DAQMAN’S 18-WORD WHIPS RULE: What’s all the fuss about, as the new whips rule comes into force at three meetings today? Daqman finds the answer. What’s the nap of the day? Daqman has one at a good price at Windsor.
‘Rules is rules’. A friend of mine who is a nurse was allowed by a doctor in the hospital to use his phone to book a dental appointment, when he thought her work might be impaired because of the pain.
A hospital administrator found out and sent her a bill for 20p (there was a call box in the entrance hall, he said); never mind that his action in preparing and posting the bill cost more than 20p; never mind that she had no ‘previous’ and was a much-admired, and much-needed, member of staff.
The doctor owned up to his part in the ‘crime,’ and the nurse offered the 20p, but the administrator said he couldn’t accept cash. Rules is rules and she’d have to send a cheque.
Then he’d have to send her a receipt. Then he’d have to log it on her record. When she refused on the grounds of common sense, she was sacked.
Don’t ever ask me why nurses sometimes take their eye off the ball. Don’t ever ask me what’s wrong with the NHS.
When Government is so badly needed right now, we have the case of the immigrant’s cat, and the Minister who’s mad enough to take his mate along with him to meetings.
Is there anybody left in the real world? Maybe it’s something they put in the water. As senior Irish racing steward, Peter Matthews, said about whip rules in the Racing Post this morning: ‘We have more of a common sense approach.’
Yes, I said he was an ‘Irish’ steward. The Irish are so often the butt of English jokes. Like the Spanish, the French, and every other nation you can think of. Except that the bureaucratic madness is happening in England. We are more ‘Irish’ than the ‘Irish’, more ‘frog’ than the French.
Today every punter in the land is at a disadvantage when he bets. Instead of watching the horses, he’ll be watching the whips. He may or may not get a fully effective ride; he may or may not get full value for his betting money.
Every jockey at all three meetings will be watching his whip. And counting. ‘He’s come off a line; should I give him one? How many will I have left?’
‘He’s hanging bad. If I wave the whip in front of his eye, will that work? No, he’s inexperienced; he doesn’t know what I mean; it’s made it worse; he’s throwing his head about. I’ll have to give him a wake-up call as to who is master here. Now let’s see, that leaves me three left for the finish.’
‘Here we go then, into the final furlong: oh my God, he doesn’t want to go past. One crack; two. Ok, he’s beginning to respond but he needs at least another two or three. How many is that? I’m not sure. Is it worth it? I might lose my big-race mounts next week.’
Sorry, jock, you got it wrong. It’s not ‘I might lose my big-race mounts next week.’ It’s ‘my owner might lose his prizemoney’. It’s ‘thousands of punters might lose their winnings.’ Jock, the jockey, is now a non-trier.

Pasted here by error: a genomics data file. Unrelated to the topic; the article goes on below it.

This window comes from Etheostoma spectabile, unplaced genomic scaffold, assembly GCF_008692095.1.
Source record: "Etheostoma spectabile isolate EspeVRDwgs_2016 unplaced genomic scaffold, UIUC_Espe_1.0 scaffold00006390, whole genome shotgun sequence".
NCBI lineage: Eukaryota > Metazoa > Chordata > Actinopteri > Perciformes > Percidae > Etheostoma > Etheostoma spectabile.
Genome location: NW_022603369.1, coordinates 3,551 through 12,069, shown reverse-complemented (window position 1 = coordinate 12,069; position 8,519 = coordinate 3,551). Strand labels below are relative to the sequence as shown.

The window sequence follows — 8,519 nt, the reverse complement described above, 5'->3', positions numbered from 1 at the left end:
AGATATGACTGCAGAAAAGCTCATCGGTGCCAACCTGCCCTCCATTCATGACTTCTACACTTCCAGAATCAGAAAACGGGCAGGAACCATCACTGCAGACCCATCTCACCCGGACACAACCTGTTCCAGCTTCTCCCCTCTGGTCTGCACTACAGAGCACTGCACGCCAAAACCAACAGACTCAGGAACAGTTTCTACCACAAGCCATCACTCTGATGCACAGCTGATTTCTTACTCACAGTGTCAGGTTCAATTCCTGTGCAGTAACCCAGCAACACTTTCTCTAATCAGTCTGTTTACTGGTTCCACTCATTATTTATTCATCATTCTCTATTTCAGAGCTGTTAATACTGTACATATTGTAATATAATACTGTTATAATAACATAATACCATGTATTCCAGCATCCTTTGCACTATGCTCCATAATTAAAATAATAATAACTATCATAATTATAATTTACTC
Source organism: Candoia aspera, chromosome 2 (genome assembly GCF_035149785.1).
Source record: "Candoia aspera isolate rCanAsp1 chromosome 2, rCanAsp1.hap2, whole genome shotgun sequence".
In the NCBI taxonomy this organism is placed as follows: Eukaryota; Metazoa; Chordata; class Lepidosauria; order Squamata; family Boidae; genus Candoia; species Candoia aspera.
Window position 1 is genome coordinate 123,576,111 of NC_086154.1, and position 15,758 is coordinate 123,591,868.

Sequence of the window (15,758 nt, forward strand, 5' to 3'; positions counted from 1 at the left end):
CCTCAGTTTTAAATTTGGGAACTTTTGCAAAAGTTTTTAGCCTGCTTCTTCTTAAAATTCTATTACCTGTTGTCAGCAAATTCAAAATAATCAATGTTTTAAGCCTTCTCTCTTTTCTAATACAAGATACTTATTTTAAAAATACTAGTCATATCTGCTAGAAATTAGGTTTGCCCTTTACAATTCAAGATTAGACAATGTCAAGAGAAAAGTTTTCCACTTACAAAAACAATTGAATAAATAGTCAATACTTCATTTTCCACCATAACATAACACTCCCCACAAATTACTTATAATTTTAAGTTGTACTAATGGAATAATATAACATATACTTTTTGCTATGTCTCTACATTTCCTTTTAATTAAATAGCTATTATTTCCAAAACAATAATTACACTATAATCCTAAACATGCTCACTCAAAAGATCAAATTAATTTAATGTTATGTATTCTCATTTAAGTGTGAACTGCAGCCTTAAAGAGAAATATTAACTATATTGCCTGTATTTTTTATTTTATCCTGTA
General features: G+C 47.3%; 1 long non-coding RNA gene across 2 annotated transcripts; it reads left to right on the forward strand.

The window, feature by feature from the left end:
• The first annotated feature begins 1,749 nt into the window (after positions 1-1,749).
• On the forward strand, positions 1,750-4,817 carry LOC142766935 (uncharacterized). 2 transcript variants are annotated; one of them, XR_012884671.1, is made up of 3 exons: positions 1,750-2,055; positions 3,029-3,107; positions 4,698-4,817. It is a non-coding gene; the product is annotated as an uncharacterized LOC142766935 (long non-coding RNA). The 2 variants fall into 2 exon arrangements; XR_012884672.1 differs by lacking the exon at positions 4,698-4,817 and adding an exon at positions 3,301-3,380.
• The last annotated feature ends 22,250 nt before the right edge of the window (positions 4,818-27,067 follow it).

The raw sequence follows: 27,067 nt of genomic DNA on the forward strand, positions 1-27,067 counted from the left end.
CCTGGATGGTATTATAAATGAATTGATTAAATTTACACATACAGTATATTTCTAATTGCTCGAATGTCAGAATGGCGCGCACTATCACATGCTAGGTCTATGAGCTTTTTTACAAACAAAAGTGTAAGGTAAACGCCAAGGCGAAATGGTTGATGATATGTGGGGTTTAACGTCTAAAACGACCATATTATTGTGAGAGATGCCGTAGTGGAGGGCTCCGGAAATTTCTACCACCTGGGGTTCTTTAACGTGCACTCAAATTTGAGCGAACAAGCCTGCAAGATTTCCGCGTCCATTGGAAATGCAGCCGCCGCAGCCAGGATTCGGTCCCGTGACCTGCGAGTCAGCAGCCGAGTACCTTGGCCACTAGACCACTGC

Dear Stewards, what happened to the rules about non-triers? Oh, I see: the whips rule is more important.
Here’s another scenario: It’s a neck-and-neck tussle. Horse A is barging Horse B. Horse A’s jockey switches his whip to correct him. The horse sees the whip and begins to straighten up.
The jockey’s got hold of his head again. All the horse needs now is urging forward past Horse B. It has to be done in a split-second. But has the jockey used up the whip quota? Is it worth it, in case he gets stood down?
As Peter Matthews reportedly says: ‘It doesn’t come just down to numbers. Suspensions (should) fit the crime.. if it offends the eye, then we act.’
Here’s something that will offend my eye – and my ear – from today in English racing. The accidental offence could be punished severely.
The one-over-the-eight to get the winner over the final fence.. the rhythmical tap of the whip that’s needed in the final strides. Their absence will turn winners into losers.
Worse. What about the bad boy in the saddle that the very same Stewards are so diligently weeding out?
When he blatantly ‘non-tries’, but pleads: ‘I could have given him a few strokes of the whip but I’d lost count. I thought I might be banned.’ What will the Stewards do then?
Don’t be silly, Daqman, I hear them say; we’re too clever for that; we’d soon spot what he was up to.
Oh, I see, says I. You mean you’ll have to use your common sense and ‘make a decision about all aspects of the case, what is really occurring and what offends the eye.’ Isn’t that what you should be doing in the first place?
My ‘common sense rule’ adds up to around 18 words (unless, of course, I’ve miscounted!)
How on earth did the BHA document on the subject run to 78 pages? I didn’t find any difficulty condensing the whole sorry subject into those few words.
If the BHA want to know how I managed it, they could give me a ring. It will cost them about 20p.
BET 0.8pts win and place INTENSE PINK (1.40 Yarmouth)
BET 2.7pts win SALFORD PRINCE (4.10 Windsor)
BET 2.9pts win XPRES MAITE and 2.3pts win DESERT CHIEFTAIN (4.50 Yarmouth)
BET 4pts win THE STRIG (5.20 Yarmouth)
BET 2.9pts win (nap) LOXTON LAD (5.40 Windsor)
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